Phytic Acid (Total Phosphorus) Assay Kit

The Phytic Acid (Total Phosphorus) test kit is a simple method for the measurement and analysis of phytic acid/total phosphorus in food and feed samples. This method does not require purification of phytic acid via anion-exchange chromatography making it amenable to high numbers of samples.

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K-PHYT
50 assays per kit
$192.00

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Colourimetric method for the determination of Phytic Acid
in cereal products, seed materials, animal feeds and
other materials

Principle:
                               (phytase)
(1) Phytic acid + H2O → myo-Inositol (phosphate)n + P i

                                           (alkaline phosphatase)
(2) myo-Inositol (phosphate)n + H2 → myo-inositol + Pi

(3) Pi + ammonium molybdate → 12-molybdophosphoric acid

                                                                                    (diaphorase)
(4) 12-molybdophosphoric acid + H2SO4 / ascorbic acid →
                                                                                molybdenum blue

Kit size:                             50 assays
Method:                             Spectrophotometric at 655 nm
Reaction time:                  25 min enzymic; 1 h for phosphate determination
Detection limit:                  ~ 11.3 mg phosphorus (~ 40 mg phytic acid)
                                          /100 g material
Application examples:
Seed materials, feeds and foodstuffs
Method recognition:         Novel method

Advantages

  • Very cost effective
     
  • All reagents stable for > 2 years after preparation
     
  • Mega-Calc™ software tool is available from our website for hassle-free raw data processing
     
  • Standard included

A Novel and Rapid Colorimetric Method for Measuring Total Phosphorus and Phytic Acid in Foods and Animal Feeds.

McKie, V. A. & McCleary, B. V. (2016). J. AOAC Int. , 99(3), 738-743.

High hydrostatic pressure influences antinutritional factors and in vitro protein digestibility of split peas and whole white beans.

Linsberger-Martin, G., Weiglhofer, K., Thi Phuong, T. P. & Berghofer, E. (2013). LWT-Food Science and Technology, 51(1), 331-336.

The influence of germination conditions on beta-glucan, dietary fibre and phytate during the germination of oats and barley.

Hübner, F., O’Neil, T., Cashman, K. D. & Arendt, E. K. (2010). European Food Research and Technology, 231(1), 27-35.

Measurement of true ileal digestibility and total tract retention of phosphorus in corn and canola meal for broiler chickens.

Mutucumarana, R. K., Ravindran, V., Ravindran, G. & Cowieson, A. J. (2014). Poultry Science, 93(2), 412-419.

Micronisation and hot air roasting of cowpeas as pretreatments to control the development of hard‐to‐cook phenomenon.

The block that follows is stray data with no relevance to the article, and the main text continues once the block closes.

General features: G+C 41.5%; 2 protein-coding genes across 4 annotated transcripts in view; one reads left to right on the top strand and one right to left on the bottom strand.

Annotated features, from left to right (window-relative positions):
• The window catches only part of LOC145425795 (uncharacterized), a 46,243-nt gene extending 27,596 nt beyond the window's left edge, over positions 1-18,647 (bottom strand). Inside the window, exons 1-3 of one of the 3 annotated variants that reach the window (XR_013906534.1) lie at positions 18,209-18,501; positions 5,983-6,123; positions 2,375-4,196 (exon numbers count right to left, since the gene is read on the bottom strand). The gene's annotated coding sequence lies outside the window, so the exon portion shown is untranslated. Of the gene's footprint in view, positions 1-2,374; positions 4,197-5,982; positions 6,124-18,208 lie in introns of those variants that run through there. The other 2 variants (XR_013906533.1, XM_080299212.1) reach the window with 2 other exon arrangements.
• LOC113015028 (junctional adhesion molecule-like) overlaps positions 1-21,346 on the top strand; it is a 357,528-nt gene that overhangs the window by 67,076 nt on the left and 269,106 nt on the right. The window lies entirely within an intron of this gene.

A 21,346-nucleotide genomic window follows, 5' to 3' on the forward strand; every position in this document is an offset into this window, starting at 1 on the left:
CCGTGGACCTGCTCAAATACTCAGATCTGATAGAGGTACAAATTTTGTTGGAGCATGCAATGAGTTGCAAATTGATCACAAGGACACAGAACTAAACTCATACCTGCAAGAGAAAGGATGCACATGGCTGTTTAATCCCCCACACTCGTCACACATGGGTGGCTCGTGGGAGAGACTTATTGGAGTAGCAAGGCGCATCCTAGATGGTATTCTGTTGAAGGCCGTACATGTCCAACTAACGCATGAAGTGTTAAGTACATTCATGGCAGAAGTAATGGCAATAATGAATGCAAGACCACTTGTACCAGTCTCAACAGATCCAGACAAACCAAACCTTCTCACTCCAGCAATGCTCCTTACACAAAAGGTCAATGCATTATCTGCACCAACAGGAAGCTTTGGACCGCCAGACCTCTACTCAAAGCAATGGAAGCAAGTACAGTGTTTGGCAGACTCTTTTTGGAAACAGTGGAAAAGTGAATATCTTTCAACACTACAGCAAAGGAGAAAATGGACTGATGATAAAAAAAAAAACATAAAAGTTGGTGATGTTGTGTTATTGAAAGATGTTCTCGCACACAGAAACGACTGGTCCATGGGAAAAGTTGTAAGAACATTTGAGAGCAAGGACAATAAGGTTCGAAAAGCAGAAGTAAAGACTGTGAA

Ndungu, K. E., Emmambux, M. N. & Minnaar, A. (2012). Journal of the Science of Food and Agriculture, 92(6), 1194-1200.

Starch properties, in vitro digestibility and sensory evaluation of fresh egg pasta produced from oat, teff and wheat flour.

Hager, A. S., Czerny, M., Bez, J., Zannini, E. & Arendt, E. K. (2013). Journal of Cereal Science, 58(1), 156-163.

Influence of decortication, popping and malting on bioaccessibility of calcium, iron and zinc in finger millet.

Krishnan, R., Dharmaraj, U. & Malleshi, N. G. (2012). LWT-Food Science and Technology, 48(2), 169-174.

Comparative study of colorectal health related compounds in different types of bread: Analysis of bread samples pre and post digestion in a batch fermentation model of the human intestine.

Hiller, B., Schlörmann, W., Glei, M. & Lindhauer, M. G. (2011). Food Chemistry, 125(4), 1202-1212.

Changes in carbohydrates, proteins and lipids of finger millet after hydrothermal processing.

Dharmaraj, U. & Malleshi, N. G. (2011). LWT-Food Science and Technology, 44(7), 1636-1642.

Distribution and speciation of iron and zinc in grain of two wheat genotypes.

Eagling, T., Neal, A. L., McGrath, S. P., Fairweather-Tait, S., Shewry, P. R. & Zhao, F. J. (2014). Journal of Agricultural and Food Chemistry, 62(3), 708-716.

Differential expression of structural genes for the late phase of phytic acid biosynthesis in developing seeds of wheat (Triticum aestivum L.).

Bhati, K. K., Aggarwal, S., Sharma, S., Mantri, S., Singh, S. P., Bhalla, S., Kaur, J., Tiwari, S., Roy, J. K., Tuli, R. & Pandey, A. K. (2014). Plant Science, 224, 74-85.

Effect of Fermentation by Probiotic Lactobacillus acidophilus NCDC 13 on Nutritional Profile of a Dairy-cereal based Composite Substrate.

Ganguly, S., Sathish Kumar, M. H., Singh, A. K. & Sabikhi, L. (2014). J Food Nutr Disor, S1-002. doi:10.4172/2324-9323. S1-002.

Phytic acid in green leaves of herbaceous plants–Temporal variation in situ and response to different N/P fertilizing regimes.

Alkarawi, H. H. & Zotz, G. (2014). AoB Plants, plu048, 1-20.

Influence of gamma rays and ethyl methane sulphonate (EMS) on the levels of phytic acid, raffinose family oligosaccharides and antioxidants in soybean seeds of different genotypes.

Kumar, A., Kumar, V., Lal, S. K., Jolly, M. & Sachdev, A. (2015). Journal of Plant Biochemistry and Biotechnology, 24(2), 204-209.
To choose a chapter, play the video and select the required chapter from the options on the video display.

Chapter 1: Introduction & Kit Description
Chapter 2: Phytic Acid Principle
Chapter 3: Preparation: (Solution A)
Chapter 4: Preparation: (Solution B)
Chapter 5: Preparation of Colour Reagent
Chapter 6: Calibration
Chapter 7: Assay Procedure: A. Sample Extraction
Chapter 8: Assay Procedure: B. Enzymatic Dephosphorylation Reaction
Chapter 9: Assay Procedure: C. Colourimetric Determination of Phosphorous
Chapter 10: Calculations

Below you will find a link to our dedicated frequently asked questions section. Within this section you will find common questions and answers on a range of topics about the product.

FAQs